THERE has been a major radioactive incident at a mine site inside Kakadu National Park overnight, with about a million litres of acid believed spilled, workers evacuated and production shut down.
A leaching tank containing the contaminated slurry burst at about 1am this morning, apparently with such force that it bent a crane and other infrastructure nearby at the Ranger mine.
Justin O'Brien, CEO of Gundjeihmi Aboriginal Corporation representing the site's traditional owners, said the acid had contaminated a large area of the work site, overtopped a low bund and entered a storm drain.
"A million litres of radioactive acid burst out of a tank at such a velocity that it damaged all the infrastructure nearby," he said.
"We are advised that the spill will make that part of the mine, which is the heart of the operation, inoperable for at least a month or two."
The Ranger mine's operator, Energy Resources of Australia, confirmed the tank failure.
"Upon discovery of a hole in the side of the tank, personnel were removed from the nearby area before the tank failed and a mixture of slurry escaped," ERA said in a statement.
"The slurry moved outside the bunded containment area, but has been captured and contained on site. As the material was contained within the processing area there is no impact on the environment surrounding the Ranger Project Area."
A spokeswoman said workers had been evacuated and production shut down, but was unable to confirm how much material had spilled or what damage had been done. There had been no injuries.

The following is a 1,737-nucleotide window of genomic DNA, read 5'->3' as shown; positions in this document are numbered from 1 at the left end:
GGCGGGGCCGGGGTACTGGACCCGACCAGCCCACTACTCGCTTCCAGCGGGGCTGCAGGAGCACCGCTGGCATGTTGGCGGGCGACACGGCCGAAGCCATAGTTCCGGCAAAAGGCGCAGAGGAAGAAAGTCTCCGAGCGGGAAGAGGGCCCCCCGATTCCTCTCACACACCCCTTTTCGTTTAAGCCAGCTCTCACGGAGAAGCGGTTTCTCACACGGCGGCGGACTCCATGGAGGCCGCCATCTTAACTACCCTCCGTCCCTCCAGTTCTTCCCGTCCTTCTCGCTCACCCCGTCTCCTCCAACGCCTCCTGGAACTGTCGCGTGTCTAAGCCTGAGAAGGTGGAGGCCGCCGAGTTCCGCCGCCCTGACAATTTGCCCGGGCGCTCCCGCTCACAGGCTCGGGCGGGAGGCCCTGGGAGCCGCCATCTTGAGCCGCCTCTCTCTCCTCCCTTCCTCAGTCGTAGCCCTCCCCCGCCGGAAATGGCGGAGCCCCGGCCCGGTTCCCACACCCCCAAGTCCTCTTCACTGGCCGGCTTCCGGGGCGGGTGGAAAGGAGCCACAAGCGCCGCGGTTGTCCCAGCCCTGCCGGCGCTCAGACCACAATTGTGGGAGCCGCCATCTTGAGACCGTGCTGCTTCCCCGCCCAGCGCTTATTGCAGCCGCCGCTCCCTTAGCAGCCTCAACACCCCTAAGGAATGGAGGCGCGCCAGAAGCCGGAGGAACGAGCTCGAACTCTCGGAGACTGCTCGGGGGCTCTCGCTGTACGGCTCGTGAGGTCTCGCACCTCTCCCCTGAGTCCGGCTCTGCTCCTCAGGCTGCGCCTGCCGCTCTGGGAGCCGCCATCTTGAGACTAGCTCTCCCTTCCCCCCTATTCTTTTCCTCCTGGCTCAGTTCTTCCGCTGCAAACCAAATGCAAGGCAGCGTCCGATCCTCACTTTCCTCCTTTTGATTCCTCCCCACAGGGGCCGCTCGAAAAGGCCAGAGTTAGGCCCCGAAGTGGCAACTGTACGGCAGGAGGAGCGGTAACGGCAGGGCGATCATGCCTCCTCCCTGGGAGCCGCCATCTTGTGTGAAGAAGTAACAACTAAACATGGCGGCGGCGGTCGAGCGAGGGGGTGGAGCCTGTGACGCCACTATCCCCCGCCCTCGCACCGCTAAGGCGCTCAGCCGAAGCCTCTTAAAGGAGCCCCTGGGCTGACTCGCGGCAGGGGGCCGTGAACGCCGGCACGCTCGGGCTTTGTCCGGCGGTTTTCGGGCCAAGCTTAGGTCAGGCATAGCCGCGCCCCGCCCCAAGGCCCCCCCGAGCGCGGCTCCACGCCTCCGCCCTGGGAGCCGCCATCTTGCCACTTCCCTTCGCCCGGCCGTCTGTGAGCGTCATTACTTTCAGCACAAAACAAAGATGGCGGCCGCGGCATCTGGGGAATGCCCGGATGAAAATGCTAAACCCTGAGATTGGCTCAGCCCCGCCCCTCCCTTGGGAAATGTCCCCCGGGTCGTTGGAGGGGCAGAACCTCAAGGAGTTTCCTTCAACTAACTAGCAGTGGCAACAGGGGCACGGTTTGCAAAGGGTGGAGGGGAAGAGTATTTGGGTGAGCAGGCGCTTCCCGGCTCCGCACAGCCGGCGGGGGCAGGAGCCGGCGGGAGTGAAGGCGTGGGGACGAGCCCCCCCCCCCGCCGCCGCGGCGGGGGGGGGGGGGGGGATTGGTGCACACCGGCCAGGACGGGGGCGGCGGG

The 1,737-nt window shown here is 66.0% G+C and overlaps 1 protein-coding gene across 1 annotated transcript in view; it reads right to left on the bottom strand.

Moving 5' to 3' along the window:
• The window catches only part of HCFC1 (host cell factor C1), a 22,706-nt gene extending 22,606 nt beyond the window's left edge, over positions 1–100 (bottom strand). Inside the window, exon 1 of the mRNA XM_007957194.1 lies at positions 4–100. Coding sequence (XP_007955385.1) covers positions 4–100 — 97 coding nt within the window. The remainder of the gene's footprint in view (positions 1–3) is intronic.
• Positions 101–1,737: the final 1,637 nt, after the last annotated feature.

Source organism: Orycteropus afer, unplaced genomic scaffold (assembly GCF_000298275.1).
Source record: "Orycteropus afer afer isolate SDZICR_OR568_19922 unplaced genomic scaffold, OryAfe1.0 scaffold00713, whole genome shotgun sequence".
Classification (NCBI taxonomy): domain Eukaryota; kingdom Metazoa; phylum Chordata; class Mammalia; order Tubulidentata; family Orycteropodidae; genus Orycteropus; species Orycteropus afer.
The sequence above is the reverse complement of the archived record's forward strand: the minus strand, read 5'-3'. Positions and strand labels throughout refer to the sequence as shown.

Mr O'Brien said a jet of fluid had been discovered spraying from the side of the leaching tank at around 12.30am this morning. He said workers were trying to use a crane to lower a piece of steel to stop the flow when the initial hole expanded and another developed.
"The 10 to 20 people who were working on it were asked to evacuate," he said.
"Thank god they did, because the whole thing burst apart with such velocity that it bent all the metal walkways around about, damaged the bund, bent the crane and smashed the windscreen of the crane."
The incident could not have come at worse time for ERA, which recently ceased open-cut mining and is now seeking approval to develop its newly discovered Ranger 3 Deeps deposit underground.
The Ranger 3 Deeps resource is believed to be one of the world's best underdeveloped uranium deposits, containing around 10 million tonnes of ore that is expected to yield 34,000 tonnes of uranium oxide.
The federal government is presently considering whether to grant ERA approval for a new underground mine.
Traditional owners have so far maintained an "open mind" on the proposal, but Mr O'Brien said two breaches of the company's radiation plan and now a major radioactive spill in under a year was undermining that goodwill.
"That openness is diminished day by day, incident by incident," he said.
The ERA site is separate from but entirely within World Heritage-listed Kakadu National Park. Mr O'Brien said that with the heaviest rains of the wet season approaching, traditional owners feared the radioactive acid could be washed downstream.
The site is close to the Magita Creek, which is now flowing, and about 7km upstream from the Aboriginal community of Mudgunberri where about 60 people live.
"We understand the spill entered a stormwater drain. We have been advised that it went no further, and has been contained within that part of the stormwater drain. Well, let's see," he said.
He described the mine as a "hillbilly operation", and demanded the federal government seek advice outside Australia before making a decision on whether to approve the Ranger 3 Deeps underground development.
A spokeswoman for ERA, which is majority owned by mining giant Rio Tinto, promised further updates later in the day.